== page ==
Our prayer life reflects the voices heard in this Gospel story, especially now during Lent when we experience repentance and cleansing.  The demons are dumb, so they do not plead or cry out.  The dumb man speaks.  The crowd marvels.  But some among the groups question.  They go right to the heart of Christ's work of salvation.  They question the foundation of Christ's ministry.  They claim that it is not the Father’s working, nor the Spirit’s directing.  They claim that it is Satan himself who is the cause of Satan's kingdom's demise. What blasphemy!  In their theological questioning they blind themselves to the light of the Gospel.  So too we must discern well our inner voices of criticism.  These voices that are really anti-Christ may question the absolute and unique position of Jesus as the light of our whole being, the way to the Father.  There are voices being heard in the field of spirituality that would reduce Jesus to just another spiritual master among others, all relative to one's culture or one's conscience.  Our faith proclaims that it is the finger of God which is establishing the Kingdom within our souls in prayer.  Let us worship the Christ, the Son of the Father who accomplishes our salvation and redemption in the Holy Spirit.  Let there be no murmuring of vain intellectual speculation in these matters.  Let us simply be among those who marvel with a contemplative gaze of amazement.

Mark 12.28-34
When you hold in your arms your baby daughter or son or you look into the eyes of your beloved spouse, does anyone have to tell you that you should love that person with all your heart and soul?  No one should have to do that.  Your love flows from the heart to the heart of the beloved quite spontaneously.  But given our poor dispositions and the complexities of our motivations, something greater, outside of ourselves has to say: Remember how precious is this person;  let nothing interfere with the totality of your love.  That is what deep prayer is.  Prayer is gathering up of all that is most real and powerful within our heart and consciously and deliberately giving over fully and absolutely the gift of our self to God.  More, it is the consent to the power of the Holy Spirit to love God as God loves Himself.  This gift is worked-out then in the daily relationships with others, loving them all with the same love that we love ourselves, with the same love that we have accepted in the cycle of love that is the Trinity.  In this way we are not far from the Kingdom; indeed, we are alive and one with God’s life.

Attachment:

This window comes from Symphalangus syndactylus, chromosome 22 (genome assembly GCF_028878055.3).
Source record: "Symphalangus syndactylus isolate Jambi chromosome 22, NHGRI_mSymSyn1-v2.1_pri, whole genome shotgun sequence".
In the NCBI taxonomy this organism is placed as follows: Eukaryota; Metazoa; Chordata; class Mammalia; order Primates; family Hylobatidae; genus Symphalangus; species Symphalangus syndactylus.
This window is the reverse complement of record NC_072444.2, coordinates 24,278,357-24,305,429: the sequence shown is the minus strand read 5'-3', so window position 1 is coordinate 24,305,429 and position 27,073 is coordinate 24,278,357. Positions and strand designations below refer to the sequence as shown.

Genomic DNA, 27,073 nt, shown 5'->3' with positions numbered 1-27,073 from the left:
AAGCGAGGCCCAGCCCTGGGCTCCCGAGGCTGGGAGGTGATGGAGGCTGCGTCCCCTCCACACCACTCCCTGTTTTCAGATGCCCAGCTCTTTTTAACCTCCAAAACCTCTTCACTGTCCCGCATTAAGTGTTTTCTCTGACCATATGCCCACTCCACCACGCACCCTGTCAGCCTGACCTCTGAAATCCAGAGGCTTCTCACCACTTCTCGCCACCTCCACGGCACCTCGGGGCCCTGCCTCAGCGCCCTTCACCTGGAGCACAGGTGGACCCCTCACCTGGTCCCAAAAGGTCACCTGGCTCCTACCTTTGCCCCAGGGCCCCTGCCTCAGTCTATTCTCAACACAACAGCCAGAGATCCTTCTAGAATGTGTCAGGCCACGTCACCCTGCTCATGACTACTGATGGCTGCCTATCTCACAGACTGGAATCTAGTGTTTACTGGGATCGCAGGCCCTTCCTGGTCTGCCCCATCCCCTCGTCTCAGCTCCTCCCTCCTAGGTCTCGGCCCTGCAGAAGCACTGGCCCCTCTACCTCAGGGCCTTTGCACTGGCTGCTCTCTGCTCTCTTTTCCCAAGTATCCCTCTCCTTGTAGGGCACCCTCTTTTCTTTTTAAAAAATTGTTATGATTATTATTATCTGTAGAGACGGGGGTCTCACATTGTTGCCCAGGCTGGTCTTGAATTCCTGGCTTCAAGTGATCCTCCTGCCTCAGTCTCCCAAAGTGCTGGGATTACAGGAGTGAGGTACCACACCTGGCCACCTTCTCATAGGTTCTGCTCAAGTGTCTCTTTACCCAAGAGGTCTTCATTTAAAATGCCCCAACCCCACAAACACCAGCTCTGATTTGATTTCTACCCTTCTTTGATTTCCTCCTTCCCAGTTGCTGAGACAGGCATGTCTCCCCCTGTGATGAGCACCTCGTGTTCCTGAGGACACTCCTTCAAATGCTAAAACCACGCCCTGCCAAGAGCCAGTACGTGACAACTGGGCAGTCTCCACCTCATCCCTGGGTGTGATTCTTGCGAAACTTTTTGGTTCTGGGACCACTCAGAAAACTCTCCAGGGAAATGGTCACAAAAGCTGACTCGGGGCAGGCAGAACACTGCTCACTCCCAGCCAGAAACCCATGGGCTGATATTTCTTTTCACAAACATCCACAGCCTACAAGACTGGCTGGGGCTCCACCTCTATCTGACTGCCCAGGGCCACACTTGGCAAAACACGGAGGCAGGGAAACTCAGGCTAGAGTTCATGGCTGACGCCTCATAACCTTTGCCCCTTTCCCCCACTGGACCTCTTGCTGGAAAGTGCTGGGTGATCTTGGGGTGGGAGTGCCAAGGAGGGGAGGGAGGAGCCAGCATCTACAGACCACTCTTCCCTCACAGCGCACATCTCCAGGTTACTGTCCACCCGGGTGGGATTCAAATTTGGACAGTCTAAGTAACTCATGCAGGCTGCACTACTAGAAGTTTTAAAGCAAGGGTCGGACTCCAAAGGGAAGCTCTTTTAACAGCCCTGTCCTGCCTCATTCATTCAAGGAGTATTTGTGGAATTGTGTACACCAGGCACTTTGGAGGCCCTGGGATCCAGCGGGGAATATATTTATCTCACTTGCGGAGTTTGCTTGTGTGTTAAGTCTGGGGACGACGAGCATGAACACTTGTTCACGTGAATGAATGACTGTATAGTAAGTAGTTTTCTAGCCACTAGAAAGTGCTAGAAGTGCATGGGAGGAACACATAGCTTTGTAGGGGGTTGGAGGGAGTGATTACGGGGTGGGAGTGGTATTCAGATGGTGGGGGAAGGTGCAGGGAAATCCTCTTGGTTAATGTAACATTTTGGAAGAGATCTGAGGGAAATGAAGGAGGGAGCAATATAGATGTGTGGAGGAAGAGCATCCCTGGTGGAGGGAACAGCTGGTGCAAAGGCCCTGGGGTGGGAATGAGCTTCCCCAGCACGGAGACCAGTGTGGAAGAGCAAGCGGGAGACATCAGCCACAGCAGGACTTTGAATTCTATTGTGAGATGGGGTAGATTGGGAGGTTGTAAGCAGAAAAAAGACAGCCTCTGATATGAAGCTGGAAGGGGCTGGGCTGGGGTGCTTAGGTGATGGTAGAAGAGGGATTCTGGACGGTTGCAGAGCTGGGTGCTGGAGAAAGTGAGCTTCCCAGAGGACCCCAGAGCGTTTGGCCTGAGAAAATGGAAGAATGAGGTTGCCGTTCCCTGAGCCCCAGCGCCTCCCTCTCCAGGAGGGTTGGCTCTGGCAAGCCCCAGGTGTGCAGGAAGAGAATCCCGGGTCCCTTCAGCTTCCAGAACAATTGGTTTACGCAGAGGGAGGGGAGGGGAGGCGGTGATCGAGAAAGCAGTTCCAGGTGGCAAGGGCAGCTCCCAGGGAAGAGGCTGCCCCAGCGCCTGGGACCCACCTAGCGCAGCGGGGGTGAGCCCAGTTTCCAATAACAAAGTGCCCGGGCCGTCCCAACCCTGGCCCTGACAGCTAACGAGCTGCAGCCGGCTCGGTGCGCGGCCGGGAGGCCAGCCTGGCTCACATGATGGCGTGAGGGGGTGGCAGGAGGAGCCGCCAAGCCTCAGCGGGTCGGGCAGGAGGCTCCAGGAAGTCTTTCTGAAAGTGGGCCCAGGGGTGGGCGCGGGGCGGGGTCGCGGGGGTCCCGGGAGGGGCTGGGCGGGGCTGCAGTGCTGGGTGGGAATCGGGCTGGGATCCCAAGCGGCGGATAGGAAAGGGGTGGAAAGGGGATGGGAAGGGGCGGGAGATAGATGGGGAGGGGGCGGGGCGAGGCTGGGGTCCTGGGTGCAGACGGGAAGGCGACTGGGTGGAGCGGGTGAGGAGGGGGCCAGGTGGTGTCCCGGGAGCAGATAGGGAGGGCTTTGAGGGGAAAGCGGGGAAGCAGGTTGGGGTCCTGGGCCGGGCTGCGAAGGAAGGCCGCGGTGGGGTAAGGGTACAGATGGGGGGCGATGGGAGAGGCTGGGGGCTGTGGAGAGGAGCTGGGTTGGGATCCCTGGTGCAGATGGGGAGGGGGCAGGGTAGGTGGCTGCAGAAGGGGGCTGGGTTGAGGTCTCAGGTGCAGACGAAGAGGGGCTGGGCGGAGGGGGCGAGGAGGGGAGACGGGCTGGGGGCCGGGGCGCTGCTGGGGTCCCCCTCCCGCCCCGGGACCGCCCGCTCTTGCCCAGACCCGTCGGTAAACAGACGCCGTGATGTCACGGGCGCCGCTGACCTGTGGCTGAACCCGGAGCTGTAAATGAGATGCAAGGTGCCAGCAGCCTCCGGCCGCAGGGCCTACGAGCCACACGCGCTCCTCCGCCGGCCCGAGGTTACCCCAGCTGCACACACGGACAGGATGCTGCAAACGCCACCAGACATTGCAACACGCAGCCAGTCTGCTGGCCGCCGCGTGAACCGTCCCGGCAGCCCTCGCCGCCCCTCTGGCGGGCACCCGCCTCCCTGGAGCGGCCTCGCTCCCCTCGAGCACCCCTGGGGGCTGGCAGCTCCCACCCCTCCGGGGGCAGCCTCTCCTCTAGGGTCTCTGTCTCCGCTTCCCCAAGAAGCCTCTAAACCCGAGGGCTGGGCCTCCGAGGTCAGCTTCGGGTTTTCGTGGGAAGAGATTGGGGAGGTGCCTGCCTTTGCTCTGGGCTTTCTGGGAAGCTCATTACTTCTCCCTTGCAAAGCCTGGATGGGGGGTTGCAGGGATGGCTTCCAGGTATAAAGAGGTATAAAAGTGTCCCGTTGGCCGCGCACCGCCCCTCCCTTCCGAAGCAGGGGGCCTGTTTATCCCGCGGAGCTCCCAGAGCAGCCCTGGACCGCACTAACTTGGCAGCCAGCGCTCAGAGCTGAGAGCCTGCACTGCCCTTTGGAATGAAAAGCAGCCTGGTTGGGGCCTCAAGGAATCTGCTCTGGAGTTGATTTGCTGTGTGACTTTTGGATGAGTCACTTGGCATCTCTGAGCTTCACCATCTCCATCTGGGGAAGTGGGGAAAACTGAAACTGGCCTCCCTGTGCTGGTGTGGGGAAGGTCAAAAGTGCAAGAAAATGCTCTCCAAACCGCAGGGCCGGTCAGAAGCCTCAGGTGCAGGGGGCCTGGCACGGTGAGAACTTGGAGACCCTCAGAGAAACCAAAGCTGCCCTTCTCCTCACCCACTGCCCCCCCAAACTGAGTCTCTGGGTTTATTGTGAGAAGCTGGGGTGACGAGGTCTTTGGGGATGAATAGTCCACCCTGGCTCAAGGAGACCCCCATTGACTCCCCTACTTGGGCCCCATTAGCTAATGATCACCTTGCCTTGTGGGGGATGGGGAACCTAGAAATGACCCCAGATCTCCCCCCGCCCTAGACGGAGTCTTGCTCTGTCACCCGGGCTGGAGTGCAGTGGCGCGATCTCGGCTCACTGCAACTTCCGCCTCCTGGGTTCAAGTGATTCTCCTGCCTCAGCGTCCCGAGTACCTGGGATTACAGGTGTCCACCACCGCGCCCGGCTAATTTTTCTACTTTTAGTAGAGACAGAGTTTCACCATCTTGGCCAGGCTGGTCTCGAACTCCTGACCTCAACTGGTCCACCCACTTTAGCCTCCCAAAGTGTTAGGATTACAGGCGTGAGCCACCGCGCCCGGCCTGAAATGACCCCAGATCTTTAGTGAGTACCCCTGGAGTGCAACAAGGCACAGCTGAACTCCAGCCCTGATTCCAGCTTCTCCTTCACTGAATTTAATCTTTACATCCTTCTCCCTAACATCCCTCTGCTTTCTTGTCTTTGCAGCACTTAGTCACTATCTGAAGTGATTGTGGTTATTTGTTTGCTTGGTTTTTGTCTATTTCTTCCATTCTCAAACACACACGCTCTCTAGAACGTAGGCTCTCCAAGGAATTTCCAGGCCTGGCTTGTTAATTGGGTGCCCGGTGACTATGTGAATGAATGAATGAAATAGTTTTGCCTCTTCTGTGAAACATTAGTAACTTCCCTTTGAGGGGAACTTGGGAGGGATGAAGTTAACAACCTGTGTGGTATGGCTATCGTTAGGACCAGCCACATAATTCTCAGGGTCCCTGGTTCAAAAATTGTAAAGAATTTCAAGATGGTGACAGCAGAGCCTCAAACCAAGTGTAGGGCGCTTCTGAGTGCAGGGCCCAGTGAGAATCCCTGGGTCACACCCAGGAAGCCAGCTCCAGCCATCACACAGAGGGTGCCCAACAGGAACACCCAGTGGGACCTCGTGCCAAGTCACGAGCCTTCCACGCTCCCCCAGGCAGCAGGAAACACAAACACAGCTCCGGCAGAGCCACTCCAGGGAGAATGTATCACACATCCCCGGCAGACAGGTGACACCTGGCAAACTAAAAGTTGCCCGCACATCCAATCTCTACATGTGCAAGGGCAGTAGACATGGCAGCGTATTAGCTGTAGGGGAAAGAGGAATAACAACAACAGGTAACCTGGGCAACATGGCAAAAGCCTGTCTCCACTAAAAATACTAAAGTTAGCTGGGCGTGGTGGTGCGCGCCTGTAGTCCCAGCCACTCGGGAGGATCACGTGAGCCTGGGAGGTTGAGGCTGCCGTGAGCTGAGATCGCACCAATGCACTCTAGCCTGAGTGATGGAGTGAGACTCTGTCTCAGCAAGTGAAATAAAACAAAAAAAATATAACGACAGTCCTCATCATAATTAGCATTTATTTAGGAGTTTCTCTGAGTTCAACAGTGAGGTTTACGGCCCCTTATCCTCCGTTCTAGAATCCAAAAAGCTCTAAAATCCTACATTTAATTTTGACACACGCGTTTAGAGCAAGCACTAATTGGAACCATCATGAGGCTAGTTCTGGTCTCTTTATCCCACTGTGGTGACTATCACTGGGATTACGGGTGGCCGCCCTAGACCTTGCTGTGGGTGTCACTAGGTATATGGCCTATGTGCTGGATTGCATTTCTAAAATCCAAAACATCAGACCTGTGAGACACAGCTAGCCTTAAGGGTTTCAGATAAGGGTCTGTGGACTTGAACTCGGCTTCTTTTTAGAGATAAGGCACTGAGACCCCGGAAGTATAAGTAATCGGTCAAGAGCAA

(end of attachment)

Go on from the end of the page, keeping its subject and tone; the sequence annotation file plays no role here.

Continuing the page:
Luke 18.9-14
A two-fold process works in the self-righteous to whom this parable is addressed.  First, they believe in their own righteousness as an entitlement of their very selves.  The source of this feeling is the constant glow that comes from holding themselves as the center of the universe.  It seems to be an ingrained reflex.  Second, thinking themselves as the source of their importance, they hold everyone else in contempt.  Others are a threat to their personal universe.  They see their own universe colliding with others.  Thus the Pharisee prays what is in his heart, namely his own self-reliance.  The Gospel of Jesus calls us to another interior process which is opposite to the Pharisee’s.  With a clear insight into his basic unworthiness and his dependence on God, the publican keeps his distance.  He acknowledges that he is far from the absolute source of all life.  He dares not of himself to lift his eyes into the Divine Mystery.  He pleads only that the divine process of mercy may begin to uplift him into that which he does not possess of himself.  God will make it all happen; he will be justified solely by the re-creative grace of God.  Thus prayer is seeking the source of life in God's gift of mercy.  Prayer is to be ever in the process of transformation.  O God, be merciful to me, a sinner.

William Fredrickson, Obl. Sec. OSB, D.Min.



For questions, comments or other communication, please contact:
William Fredrickson